What thoughts went through the mind of a person like Simon Lamb on the occasion of that first “Centenary” in 1898? Did he still have reflections on the days of slavery endured by his grandparents, and wonder at the absence of official endorsement of his original idea to celebrate Emancipation Day? The fiftieth anniversary of Emancipation was buried in the “dustbin of history;” and the one hundredth anniversary of the Battle of St. George’s Caye, the Centenary, became the biggest annual event in the colony.

What beautiful music and patriotic fervor attended the annual celebrations of the Tenth!  Actually, it took a few years, maybe decades, for the imagination of the young population to catch a fire with the annual rhetoric; and eventually there were some wonderful patriotic poetry and music, and the immortal Queen of the Bay song. The Tenth was “everything” to us — exactly as the colonial masters envisioned it. Annual “bread and circuses” to keep the impoverished and exploited masses distracted and disunited.

Among the “bread and circuses” that the colonial administration afforded to keep us happy or at least “pacified,” even while hard times and continued exploitation of the masses was fermenting rebellion and a dream of nationhood by leaders like Tony Soberanis, there were songs that no doubt betrayed the “masters” strategy in keeping a docile population in check and blinded with adoration for their colonial masters. Check the lyrics, as I recall, of one such “patriotic song” that we were taught in school as children:

“Oh, brotherhood of Britain,
Which has stood the test of time;
Who hails from over all the globe and diverse race and clime.
This year, we forge another link to bind us more secure;
The loyal, patriotic Baymen as in days of yore.
March on, march on, together!
We are British; yes, we are!
Hurrah! Hurrah! For our good Queen,
And for Prince Philip, too!
Hurrah for the Baymen!
Hurrah for the yeomen!
Hurrah for the red, white and blue!”

In retrospect, I am a little embarrassed to think how we youths at school sang those tunes with gusto around September time. Of course, the daily morning ritual at primary schools also included singing “God Save The Queen.” (Is that the British anthem?)

Did we learn any songs about emancipation? Did we learn anything about slavery in Belize?  Did we learn anything about the so-called “Caste War” in Mexico, which led to migration of many new residents in the northern districts of Orange Walk and Corozal? Did we learn anything about the Ex-Servicemen Riot in 1919? Or the visit of Marcus Garvey, and the installation of a chapter of his UNIA (Universal Negro Improvement Association), and the recruitment of our own Samuel Haynes, author of “Land of the Gods,” to join him in the U.S., or the largest single donation to Garvey and the UNIA by Belize’s “Coconut King,” the Hon. Isaiah Emmanuel Morter…?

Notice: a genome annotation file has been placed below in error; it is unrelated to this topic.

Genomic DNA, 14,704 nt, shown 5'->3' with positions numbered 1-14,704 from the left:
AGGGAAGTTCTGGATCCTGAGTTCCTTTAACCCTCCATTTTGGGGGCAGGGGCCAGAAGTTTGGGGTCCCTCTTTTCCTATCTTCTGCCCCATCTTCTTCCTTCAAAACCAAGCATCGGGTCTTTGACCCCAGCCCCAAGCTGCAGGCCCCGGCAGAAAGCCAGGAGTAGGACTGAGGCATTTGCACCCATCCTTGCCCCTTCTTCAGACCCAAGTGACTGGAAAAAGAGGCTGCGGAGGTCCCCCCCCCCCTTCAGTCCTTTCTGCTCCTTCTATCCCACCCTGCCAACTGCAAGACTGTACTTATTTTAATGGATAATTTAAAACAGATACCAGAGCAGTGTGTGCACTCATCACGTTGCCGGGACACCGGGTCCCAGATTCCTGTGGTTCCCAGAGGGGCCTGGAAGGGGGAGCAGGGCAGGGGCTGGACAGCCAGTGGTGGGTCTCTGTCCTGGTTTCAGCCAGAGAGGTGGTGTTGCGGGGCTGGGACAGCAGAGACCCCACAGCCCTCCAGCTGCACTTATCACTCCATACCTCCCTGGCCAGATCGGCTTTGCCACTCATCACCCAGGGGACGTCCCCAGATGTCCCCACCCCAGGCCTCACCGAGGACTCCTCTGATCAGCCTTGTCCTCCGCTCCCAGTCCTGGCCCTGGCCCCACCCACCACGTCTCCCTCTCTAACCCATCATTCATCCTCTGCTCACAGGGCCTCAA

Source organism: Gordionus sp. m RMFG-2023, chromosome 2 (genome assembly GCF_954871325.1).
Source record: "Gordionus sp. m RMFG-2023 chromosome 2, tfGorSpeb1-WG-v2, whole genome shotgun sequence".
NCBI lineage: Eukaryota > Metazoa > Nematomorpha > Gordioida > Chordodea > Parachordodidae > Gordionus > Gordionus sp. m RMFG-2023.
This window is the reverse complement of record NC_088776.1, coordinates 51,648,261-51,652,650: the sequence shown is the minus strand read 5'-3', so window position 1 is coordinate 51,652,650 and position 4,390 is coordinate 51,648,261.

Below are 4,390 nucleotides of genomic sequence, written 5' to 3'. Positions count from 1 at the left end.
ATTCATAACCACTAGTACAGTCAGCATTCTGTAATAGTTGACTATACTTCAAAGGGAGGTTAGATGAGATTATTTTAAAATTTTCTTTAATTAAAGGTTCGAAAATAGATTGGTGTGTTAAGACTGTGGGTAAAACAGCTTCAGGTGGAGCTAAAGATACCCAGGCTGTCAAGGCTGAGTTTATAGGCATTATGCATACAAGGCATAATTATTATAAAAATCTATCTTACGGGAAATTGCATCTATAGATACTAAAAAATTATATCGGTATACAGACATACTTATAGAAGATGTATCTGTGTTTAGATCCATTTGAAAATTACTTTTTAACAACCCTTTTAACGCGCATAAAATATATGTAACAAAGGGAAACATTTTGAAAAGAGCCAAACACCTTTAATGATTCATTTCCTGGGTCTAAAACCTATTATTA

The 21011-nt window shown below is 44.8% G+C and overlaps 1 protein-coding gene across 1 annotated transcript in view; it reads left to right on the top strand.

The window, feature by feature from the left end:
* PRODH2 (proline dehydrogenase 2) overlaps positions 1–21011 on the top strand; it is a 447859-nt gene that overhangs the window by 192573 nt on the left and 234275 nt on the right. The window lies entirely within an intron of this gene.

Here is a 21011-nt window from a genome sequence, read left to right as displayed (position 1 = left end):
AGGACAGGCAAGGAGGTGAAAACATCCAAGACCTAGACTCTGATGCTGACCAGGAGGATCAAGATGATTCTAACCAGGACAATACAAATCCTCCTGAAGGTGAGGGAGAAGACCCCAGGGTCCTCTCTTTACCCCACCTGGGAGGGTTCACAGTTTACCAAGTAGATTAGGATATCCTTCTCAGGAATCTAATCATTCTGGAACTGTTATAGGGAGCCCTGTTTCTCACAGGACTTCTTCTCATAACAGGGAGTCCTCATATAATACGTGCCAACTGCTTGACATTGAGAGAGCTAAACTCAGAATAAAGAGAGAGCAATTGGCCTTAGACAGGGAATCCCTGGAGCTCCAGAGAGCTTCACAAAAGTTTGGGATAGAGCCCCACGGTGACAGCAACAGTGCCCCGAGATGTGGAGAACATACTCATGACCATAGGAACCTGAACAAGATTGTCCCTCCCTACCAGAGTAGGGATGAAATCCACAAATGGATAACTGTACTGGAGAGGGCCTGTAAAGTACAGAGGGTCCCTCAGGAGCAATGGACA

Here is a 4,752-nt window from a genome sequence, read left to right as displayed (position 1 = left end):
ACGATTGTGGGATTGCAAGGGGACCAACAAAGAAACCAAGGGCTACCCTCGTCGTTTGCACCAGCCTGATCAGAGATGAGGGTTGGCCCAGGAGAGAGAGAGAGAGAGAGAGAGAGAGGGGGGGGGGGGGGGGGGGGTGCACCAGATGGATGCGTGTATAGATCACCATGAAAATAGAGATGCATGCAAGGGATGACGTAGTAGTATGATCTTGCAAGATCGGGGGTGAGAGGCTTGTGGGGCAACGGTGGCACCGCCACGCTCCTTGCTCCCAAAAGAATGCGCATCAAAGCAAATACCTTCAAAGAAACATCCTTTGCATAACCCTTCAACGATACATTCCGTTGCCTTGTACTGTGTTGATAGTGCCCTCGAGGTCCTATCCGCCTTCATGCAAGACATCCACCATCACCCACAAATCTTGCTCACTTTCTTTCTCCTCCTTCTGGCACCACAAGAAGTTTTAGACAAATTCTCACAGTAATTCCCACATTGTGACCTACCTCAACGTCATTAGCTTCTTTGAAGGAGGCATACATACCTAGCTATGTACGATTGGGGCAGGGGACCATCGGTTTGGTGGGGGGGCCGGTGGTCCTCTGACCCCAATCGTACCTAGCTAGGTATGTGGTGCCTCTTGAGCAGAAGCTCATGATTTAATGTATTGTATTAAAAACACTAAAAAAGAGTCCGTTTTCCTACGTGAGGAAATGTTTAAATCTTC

The point is, attached to the wonderful aura of “the Tenth” was a conspiracy of silence and ignorance, “brainwashing,” orchestrated and dispensed upon us natives by our colonial masters.

Are we ready yet, in 2018, to “emancipate our minds”? If not now, when?

Spend some money on Emancipation celebration, like we once did for Tenth, and like we are doing for Carnival and Independence, and soon there will be many more songs expressing knowledge and understanding and inspiration for our future.

The road to emancipating ourselves from mental slavery begins with seeking the knowledge which our enslavers took great care to keep away from us. Only the truth can make us free; and then we will figure out what to do with, and how best to celebrate, “Emancipation Day,” “the Tenth,” “Carnival,” and “Independence Day.”

The important task at hand is for those of us with the means and the wherewithal, to seek out all the information relevant to our history as a people; then empower our educational system to “tell the children the truth” (beginning with African and Mayan history.) They will take it from there; and in time, they will determine the “what” that will become the unifying, enlightening, inspiring and motivational vehicle that will galvanize our passive and disconnected population into becoming engaged and active participants in the serious task of nation-building, and assertive guardians of our anthem’s mantra – “no tyrants here linger, let despots flee…”  All 8,867; Belize forever!!

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Deshawn Swasey